To investigate whether ifenprodil interacts with brain-type GIRK1/2 and GIRK2 channels and cardiac-type GIRK1/4 channels, we conducted Xenopus oocyte expression assays. In oocytes co-injected with GIRK1 and GIRK2 mRNAs, basal GIRK currents (Kobayashi et al, 2003), which are known to depend on free G-protein βγ-subunits present in the oocytes because of the inherent activity of G-proteins (Dascal, 1997), were observed under the conditions of a hK solution containing 96 mM K+ and negative membrane potentials (1961.9±248.6 nA at −70 mV, n=5, Figure 1a). Application of 3 μM ifenprodil immediately and reversibly caused a reduction of the inward currents through the expressed GIRK channels in the hK solution (Figure 1a). The current responses were abolished in the presence of 3 mM Ba2+, which blocks the Kir channel family including GIRK channels (n=3). The 3 mM Ba2+-sensitive current components in oocytes expressing GIRK channels are considered to correspond to the magnitudes of GIRK1/2 currents (Kobayashi et al, 2004b). In uninjected oocytes, ifenprodil, even at the highest concentration used, or 3 mM Ba2+ caused no significant response (Figure 1c; n=4), suggesting no effect of ifenprodil or Ba2+ on intrinsic oocyte channels. The Ba2+-insensitive current components in oocytes expressing GIRK channels were not significantly different from those in uninjected oocytes as previously shown (Kobayashi et al, 2000), indicating that the current components insensitive to 3 mM Ba2+ were composed of intrinsic oocyte currents independent of the GIRK currents. Moreover, in oocytes co-injected with GIRK1 and GIRK2 mRNAs, ifenprodil produced no significant response in the K+-free ND98 solution containing 98 mM Na+ instead of the hK solution (n=3; data not shown), suggesting that the ifenprodil-sensitive current components show K+ selectivity. In addition, application of DMSO, the solvent vehicle, at the highest concentration (0.3%) used, had no significant effect on the current responses (n=4; data not shown). These results suggest that ifenprodil inhibited GIRK1/2 channels. Similarly, in oocytes injected with either GIRK1 and GIRK4 mRNAs (Figure 1b) or GIRK2 mRNA, basal GIRK currents were observed under the same conditions; and the current components sensitive to 3 mM Ba2+ were 1197.7±203.9 nA (n=9) or 915.0±223.4 nA (n=4) at −70 mV, respectively. Ifenprodil inhibited basal GIRK1/4 and GIRK2 currents (Figures 1b and 3), suggesting that ifenprodil also inhibited GIRK1/4 channels and GIRK2 channels.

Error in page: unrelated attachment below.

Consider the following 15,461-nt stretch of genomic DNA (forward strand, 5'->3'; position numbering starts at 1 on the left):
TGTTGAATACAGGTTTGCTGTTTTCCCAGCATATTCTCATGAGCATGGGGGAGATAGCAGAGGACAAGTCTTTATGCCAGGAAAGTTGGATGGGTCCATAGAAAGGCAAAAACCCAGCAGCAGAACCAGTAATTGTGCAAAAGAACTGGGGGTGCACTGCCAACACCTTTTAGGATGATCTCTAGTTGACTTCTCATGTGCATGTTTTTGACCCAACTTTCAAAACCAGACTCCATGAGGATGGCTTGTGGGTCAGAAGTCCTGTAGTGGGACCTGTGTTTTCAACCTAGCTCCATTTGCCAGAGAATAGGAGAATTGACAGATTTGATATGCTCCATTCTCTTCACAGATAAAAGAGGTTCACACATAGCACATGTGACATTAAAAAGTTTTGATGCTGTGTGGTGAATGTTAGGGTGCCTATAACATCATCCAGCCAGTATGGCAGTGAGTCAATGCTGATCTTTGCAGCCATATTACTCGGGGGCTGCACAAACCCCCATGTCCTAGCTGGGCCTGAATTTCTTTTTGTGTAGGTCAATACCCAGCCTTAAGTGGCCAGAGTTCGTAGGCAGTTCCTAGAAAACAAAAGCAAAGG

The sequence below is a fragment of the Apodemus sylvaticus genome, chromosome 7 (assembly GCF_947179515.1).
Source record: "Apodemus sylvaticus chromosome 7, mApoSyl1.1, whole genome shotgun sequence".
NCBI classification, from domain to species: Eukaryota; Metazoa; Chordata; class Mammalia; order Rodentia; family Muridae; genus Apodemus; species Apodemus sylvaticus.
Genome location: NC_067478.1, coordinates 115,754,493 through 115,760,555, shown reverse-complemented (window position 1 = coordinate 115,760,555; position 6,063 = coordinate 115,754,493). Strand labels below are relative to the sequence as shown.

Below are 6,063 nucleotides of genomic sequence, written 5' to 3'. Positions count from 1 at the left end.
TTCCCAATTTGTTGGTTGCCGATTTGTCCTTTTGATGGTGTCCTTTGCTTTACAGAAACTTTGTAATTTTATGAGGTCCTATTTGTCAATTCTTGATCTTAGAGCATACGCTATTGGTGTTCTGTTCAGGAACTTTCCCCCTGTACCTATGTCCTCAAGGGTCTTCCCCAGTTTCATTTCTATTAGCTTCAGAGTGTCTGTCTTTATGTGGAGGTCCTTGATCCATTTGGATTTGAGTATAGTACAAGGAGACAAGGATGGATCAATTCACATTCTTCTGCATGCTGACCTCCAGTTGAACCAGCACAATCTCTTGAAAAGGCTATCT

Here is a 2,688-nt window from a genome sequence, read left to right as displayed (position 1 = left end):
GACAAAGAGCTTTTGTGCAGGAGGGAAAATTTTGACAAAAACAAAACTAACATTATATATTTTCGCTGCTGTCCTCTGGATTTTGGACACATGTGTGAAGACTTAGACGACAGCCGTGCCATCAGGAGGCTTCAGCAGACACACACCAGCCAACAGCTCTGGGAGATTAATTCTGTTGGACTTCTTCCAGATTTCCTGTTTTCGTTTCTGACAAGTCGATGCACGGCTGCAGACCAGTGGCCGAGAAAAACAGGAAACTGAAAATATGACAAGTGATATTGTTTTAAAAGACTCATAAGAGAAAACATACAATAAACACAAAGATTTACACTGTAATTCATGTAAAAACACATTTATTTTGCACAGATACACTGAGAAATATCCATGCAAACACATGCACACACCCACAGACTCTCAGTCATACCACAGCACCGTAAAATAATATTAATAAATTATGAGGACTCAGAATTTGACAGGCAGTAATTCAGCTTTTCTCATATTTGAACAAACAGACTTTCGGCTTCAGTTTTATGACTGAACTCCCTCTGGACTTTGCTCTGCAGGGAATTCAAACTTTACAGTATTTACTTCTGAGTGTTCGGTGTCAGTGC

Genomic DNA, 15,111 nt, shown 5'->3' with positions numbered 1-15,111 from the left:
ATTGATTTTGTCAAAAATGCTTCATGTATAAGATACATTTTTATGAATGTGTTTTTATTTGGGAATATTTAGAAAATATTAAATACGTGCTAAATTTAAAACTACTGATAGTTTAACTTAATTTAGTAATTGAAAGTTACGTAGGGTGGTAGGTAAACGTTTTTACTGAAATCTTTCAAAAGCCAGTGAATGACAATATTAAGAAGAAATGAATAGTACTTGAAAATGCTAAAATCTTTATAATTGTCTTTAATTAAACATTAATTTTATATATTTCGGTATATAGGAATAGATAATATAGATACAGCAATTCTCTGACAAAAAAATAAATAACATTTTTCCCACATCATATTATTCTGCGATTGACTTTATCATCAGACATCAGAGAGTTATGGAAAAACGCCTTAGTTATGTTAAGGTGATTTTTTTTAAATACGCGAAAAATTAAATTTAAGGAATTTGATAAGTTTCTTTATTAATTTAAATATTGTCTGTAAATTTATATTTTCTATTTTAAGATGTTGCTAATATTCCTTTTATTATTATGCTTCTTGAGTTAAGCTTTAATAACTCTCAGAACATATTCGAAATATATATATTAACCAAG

We further investigated the inhibitory effect of ifenprodil on GIRK channels in more detail. The instantaneous GIRK1/4 currents elicited by the voltage step to −100 mV from a holding potential of 0 mV were diminished in the presence of 3 μM ifenprodil (Figure 2a). The percentage inhibition of the steady-state GIRK current at the end of the voltage step by ifenprodil was not significantly different from that of the instantaneous current (paired t-test, p>0.05; n=4 at −60, −80, −100, and −120 mV). These results suggest that the channels were inhibited by ifenprodil primarily at the holding potential of 0 mV and in a time-independent manner during each voltage pulse. Furthermore, similar results were obtained for GIRK1/2 channels (n=4; data not shown).